In the words of President Franklin D. Roosevelt, who, at the helm of a nation confronted by economic depression and geopolitical uncertainty, said:
"I propose to create a Civilian Conservation Corps to be used in simple work...More important, however, than the material gains will be the moral and spiritual value of such work."
As we celebrate the end of our NCCC journey, I find myself looking back to the beginning.
This past weekend I helped staff the exhibit table of the Archaeology Education Clearinghouse at the National Council for Social Studies conference in St. Louis. Most attendees were middle through high school teachers. Although light on the gadgets and wizardry often used at such events, our exhibit saw a consistent flow of interested teachers. The “I Dig Archaeology” buttons, CD of lesson plans, topical and age-graded handouts of internet resources were well received by the participants.
Some of my most engaging conversations were with teachers who, independent of any contact with the professional archaeological community, were bringing the discipline into the classroom. For example, drawing on field schools from their undergraduate days, two teachers talk about how they had gotten their respective principles to allow them to dig up part of the school yard and create mock excavations. Contrary to the horror stories archaeologists often tell about such activities turning into treasure hunts to find cool stuff, the processes included the careful excavation, mapping, and interpretation of recovered cultural materials, like the experience posted about last year from Harding University.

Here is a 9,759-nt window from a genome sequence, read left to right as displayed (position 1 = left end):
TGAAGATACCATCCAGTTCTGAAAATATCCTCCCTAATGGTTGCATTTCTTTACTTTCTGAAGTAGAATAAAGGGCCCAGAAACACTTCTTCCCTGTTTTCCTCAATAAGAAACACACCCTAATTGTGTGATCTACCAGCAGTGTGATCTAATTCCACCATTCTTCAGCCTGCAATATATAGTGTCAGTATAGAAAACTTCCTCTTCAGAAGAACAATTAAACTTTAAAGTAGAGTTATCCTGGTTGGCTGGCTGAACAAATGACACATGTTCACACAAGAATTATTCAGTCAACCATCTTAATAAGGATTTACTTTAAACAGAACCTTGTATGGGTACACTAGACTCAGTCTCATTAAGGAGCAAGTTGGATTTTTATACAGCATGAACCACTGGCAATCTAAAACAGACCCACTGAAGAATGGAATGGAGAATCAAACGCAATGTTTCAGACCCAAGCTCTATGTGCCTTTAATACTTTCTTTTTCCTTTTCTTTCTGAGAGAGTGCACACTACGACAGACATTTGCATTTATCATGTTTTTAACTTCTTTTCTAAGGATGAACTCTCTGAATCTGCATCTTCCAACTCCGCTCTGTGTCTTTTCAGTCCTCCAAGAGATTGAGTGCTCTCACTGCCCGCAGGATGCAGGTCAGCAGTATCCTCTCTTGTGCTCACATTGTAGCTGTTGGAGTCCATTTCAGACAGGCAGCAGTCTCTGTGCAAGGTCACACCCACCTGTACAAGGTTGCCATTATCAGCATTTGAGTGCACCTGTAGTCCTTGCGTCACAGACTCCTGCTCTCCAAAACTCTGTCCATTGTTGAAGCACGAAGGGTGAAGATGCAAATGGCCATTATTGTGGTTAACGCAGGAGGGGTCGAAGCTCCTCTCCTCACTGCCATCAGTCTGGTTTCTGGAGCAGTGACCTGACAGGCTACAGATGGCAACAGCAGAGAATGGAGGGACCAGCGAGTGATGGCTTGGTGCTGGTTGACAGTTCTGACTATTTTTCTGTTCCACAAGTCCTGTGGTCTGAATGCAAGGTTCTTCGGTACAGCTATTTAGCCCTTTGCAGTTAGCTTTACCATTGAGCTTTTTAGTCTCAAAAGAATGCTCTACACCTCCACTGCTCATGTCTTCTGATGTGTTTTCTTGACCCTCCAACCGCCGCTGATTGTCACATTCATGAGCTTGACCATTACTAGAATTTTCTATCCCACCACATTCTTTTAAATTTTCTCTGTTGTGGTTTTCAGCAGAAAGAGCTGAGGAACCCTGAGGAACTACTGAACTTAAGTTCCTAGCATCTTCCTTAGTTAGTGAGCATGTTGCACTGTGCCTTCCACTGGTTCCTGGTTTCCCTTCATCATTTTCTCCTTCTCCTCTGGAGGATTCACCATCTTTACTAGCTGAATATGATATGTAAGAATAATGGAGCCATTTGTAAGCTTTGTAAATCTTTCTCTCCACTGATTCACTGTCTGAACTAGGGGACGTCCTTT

With that in mind, I wanted to post links to some of my favorite online resources for bringing archaeology and cultural heritage into the k-12 classroom:
- In 2013, one of the most vibrant and engaged public archaeological outreach programs belongs to the Florida Public Archaeology Network. The resource page on their website is loaded with classroom based lesson plans and activities. The 2011 Beyond Artifacts contains over 120 pages of classroom activities and lesson plans both on archaeology in general and specific to Florida.
- The Society for American Archaeology hosts an Archaeology for the Public webpage with some 300 or so resource links. One of my favorites is ArchaeologyLand that contains a set of activities that can be used as individual lessons in the classroom or as a suite of offerings in a fair-like setting.
- The Archaeological Institute of America provides lesson plans that focus on the classical sites and archaeological methods. These offerings are often quite in-depth and utilize video and other internet instructional resources.